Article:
New policy prohibits race-only scholarships

By Mark McGowan

Minorities who find themselves without cash for school because of a new Bush administration policy might find the answer in need-based scholarships.

Education Department Head Lamar Alexander announced Tuesday that awarding scholarships based solely on race is now prohibited—something colleges practiced for years to attract minority students.

Jerry Augsburger, Student Financial Aid director, said his office won’t feel much impact because it doesn’t award any scholarships with race as the only factor. Financial Aid distributes monetary awards on a “totally colorblind” basis, he said.

Although, he said, ethnicity might play into other scholarship decisions in other departments, such as Admissions, which hands out tuition waivers for minorities.

Still, Augsburger isn’t pleased to hear the news.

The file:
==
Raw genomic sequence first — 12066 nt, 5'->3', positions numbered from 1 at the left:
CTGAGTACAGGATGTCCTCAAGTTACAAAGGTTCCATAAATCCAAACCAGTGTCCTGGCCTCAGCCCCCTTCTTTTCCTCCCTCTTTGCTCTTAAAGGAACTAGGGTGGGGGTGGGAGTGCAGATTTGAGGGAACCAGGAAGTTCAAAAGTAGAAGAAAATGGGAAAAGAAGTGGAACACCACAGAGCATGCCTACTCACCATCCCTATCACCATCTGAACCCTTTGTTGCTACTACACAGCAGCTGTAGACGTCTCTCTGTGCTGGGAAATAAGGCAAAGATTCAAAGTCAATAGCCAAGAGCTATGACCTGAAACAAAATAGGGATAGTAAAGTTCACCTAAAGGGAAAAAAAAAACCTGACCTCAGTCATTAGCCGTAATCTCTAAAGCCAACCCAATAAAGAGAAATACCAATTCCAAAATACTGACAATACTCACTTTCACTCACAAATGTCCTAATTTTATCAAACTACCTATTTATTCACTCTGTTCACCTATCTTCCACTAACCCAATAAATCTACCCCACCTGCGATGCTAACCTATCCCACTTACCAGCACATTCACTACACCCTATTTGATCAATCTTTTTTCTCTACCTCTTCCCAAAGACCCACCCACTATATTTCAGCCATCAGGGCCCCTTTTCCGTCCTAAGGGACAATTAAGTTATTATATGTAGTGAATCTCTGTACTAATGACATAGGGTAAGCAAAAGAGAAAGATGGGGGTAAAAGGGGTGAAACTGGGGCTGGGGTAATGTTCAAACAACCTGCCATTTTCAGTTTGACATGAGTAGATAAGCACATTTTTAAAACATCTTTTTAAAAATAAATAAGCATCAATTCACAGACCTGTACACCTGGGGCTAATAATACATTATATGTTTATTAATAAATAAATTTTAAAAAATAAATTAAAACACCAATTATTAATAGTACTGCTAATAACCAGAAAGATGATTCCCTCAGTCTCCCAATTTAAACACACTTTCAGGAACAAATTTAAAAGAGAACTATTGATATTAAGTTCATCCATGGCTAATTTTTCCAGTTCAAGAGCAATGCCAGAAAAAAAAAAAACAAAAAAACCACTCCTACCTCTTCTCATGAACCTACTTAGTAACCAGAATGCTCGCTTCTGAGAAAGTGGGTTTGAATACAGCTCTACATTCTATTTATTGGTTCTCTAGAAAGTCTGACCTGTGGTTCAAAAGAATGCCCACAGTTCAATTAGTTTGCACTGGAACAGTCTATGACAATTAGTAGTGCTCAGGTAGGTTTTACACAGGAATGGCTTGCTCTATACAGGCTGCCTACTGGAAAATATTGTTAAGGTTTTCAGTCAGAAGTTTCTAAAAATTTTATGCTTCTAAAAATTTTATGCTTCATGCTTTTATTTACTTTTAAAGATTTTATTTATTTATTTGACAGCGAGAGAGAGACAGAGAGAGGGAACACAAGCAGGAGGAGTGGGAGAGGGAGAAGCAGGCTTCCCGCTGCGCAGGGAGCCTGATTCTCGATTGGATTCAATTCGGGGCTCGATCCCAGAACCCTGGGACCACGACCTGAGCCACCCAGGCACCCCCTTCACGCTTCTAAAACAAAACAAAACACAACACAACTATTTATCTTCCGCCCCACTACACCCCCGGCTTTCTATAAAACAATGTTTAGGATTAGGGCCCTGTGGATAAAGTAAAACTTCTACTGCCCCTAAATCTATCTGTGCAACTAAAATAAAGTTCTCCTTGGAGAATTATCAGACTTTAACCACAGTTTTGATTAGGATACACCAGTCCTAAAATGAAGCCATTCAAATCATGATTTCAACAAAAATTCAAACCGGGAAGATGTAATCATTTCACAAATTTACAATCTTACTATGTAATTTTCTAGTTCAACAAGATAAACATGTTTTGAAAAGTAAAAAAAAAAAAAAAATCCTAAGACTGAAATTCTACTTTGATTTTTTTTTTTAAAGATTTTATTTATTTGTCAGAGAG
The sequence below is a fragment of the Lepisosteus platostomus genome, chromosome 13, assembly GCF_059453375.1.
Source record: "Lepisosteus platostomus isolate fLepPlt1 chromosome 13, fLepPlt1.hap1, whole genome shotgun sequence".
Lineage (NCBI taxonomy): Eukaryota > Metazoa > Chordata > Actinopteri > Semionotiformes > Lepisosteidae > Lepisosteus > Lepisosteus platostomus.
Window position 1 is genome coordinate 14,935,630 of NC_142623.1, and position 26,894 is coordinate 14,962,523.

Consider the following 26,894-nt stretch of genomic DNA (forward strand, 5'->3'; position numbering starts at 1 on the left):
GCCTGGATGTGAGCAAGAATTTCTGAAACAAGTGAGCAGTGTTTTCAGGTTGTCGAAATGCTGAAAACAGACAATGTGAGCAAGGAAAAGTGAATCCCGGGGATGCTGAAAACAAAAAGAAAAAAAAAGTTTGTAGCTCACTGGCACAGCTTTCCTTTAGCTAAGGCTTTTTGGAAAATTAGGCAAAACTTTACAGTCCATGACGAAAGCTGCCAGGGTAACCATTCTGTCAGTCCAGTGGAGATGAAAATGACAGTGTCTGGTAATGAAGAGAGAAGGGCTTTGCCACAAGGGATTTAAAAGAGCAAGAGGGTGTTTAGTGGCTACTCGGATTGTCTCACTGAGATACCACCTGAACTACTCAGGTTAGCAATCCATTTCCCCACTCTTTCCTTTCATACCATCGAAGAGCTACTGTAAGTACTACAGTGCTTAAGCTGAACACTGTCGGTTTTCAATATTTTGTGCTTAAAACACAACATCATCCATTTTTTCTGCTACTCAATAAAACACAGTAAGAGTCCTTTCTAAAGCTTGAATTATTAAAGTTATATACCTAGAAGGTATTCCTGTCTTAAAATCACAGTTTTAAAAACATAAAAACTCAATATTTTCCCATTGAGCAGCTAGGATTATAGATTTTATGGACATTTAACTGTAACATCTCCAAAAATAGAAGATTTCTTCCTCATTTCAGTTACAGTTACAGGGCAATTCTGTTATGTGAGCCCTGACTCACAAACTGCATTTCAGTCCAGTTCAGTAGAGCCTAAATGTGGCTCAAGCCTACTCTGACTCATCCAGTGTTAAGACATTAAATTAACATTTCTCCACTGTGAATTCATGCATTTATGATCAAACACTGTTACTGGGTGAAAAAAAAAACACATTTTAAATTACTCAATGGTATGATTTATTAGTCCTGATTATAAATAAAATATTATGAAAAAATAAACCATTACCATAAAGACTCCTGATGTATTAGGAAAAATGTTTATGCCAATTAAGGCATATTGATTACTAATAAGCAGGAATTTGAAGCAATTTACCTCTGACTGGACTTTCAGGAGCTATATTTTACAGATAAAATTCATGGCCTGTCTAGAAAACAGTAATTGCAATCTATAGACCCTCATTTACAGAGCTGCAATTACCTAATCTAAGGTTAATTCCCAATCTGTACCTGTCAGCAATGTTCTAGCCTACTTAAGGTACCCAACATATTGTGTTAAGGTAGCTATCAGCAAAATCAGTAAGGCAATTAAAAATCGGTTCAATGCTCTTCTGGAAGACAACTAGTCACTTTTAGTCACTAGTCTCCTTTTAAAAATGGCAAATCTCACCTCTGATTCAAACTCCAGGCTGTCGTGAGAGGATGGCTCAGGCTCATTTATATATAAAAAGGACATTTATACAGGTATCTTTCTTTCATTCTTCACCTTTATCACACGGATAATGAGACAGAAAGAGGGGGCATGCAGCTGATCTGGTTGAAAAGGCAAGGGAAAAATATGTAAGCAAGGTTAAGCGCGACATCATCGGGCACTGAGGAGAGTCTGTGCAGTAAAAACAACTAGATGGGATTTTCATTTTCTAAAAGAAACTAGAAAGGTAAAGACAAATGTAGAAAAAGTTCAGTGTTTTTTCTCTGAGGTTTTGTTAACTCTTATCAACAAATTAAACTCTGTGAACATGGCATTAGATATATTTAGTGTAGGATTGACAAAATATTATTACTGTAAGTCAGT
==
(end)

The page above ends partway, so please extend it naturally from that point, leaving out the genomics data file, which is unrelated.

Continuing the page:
“This thing has been bubbling along for months. I had thought it was resolved, but the folks in Washington muddied up the water,” he said. “It’s certainly not a step forward.”

The ban will “fly in the face” of NIU’s goals of increasing minority enrollments and promoting cultural diversity, he added.

However, while Augsburger admits the edict from the nation’s capitol probably will discourage more minorities from attending college, he said many can get assistance through need-based awards.

“The unfortunate truth is that minority students are most likely to come from low-income, poverty-level families,” he said, thereby qualifying them for need-based awards, he said.

Augsburger, however, is waiting for the U.S. Department of Education to release policy specifics before passing serious judgment.

But he expects schools will start “weeping, wailing and gnashing of teeth” when the policy comes down. “From my experience, most colleges are doing their best to increase minority enrollment.”

Associate Admissions Director Robert Burk was unavailable for comment.